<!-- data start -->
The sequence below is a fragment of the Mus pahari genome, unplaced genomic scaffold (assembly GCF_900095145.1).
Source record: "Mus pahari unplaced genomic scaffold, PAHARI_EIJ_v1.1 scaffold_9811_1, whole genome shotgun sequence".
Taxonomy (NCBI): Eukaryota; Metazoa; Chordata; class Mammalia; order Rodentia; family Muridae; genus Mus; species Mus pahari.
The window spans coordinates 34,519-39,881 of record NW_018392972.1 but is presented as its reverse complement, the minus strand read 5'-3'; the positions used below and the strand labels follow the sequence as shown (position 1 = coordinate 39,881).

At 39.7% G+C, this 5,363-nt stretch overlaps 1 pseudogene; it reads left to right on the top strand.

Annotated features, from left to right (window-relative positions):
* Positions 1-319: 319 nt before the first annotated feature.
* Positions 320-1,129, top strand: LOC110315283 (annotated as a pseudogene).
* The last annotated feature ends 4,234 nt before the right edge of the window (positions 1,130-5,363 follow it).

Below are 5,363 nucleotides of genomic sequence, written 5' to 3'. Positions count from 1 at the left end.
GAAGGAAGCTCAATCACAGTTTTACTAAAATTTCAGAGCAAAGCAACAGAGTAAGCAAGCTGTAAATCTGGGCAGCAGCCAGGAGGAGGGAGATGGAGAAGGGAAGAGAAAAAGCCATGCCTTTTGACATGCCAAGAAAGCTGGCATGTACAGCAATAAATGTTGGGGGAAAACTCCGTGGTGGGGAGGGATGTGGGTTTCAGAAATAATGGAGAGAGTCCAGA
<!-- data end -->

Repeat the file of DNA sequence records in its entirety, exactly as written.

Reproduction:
The sequence below is a fragment of the Mus pahari genome, unplaced genomic scaffold (assembly GCF_900095145.1).
Source record: "Mus pahari unplaced genomic scaffold, PAHARI_EIJ_v1.1 scaffold_9811_1, whole genome shotgun sequence".
Taxonomy (NCBI): Eukaryota; Metazoa; Chordata; class Mammalia; order Rodentia; family Muridae; genus Mus; species Mus pahari.
The window spans coordinates 34,519-39,881 of record NW_018392972.1 but is presented as its reverse complement, the minus strand read 5'-3'; the positions used below and the strand labels follow the sequence as shown (position 1 = coordinate 39,881).

At 39.7% G+C, this 5,363-nt stretch overlaps 1 pseudogene; it reads left to right on the top strand.

Annotated features, from left to right (window-relative positions):
* Positions 1-319: 319 nt before the first annotated feature.
* Positions 320-1,129, top strand: LOC110315283 (annotated as a pseudogene).
* The last annotated feature ends 4,234 nt before the right edge of the window (positions 1,130-5,363 follow it).

Below are 5,363 nucleotides of genomic sequence, written 5' to 3'. Positions count from 1 at the left end.
GAAGGAAGCTCAATCACAGTTTTACTAAAATTTCAGAGCAAAGCAACAGAGTAAGCAAGCTGTAAATCTGGGCAGCAGCCAGGAGGAGGGAGATGGAGAAGGGAAGAGAAAAAGCCATGCCTTTTGACATGCCAAGAAAGCTGGCATGTACAGCAATAAATGTTGGGGGAAAACTCCGTGGTGGGGAGGGATGTGGGTTTCAGAAATAATGGAGAGAGTCCAGA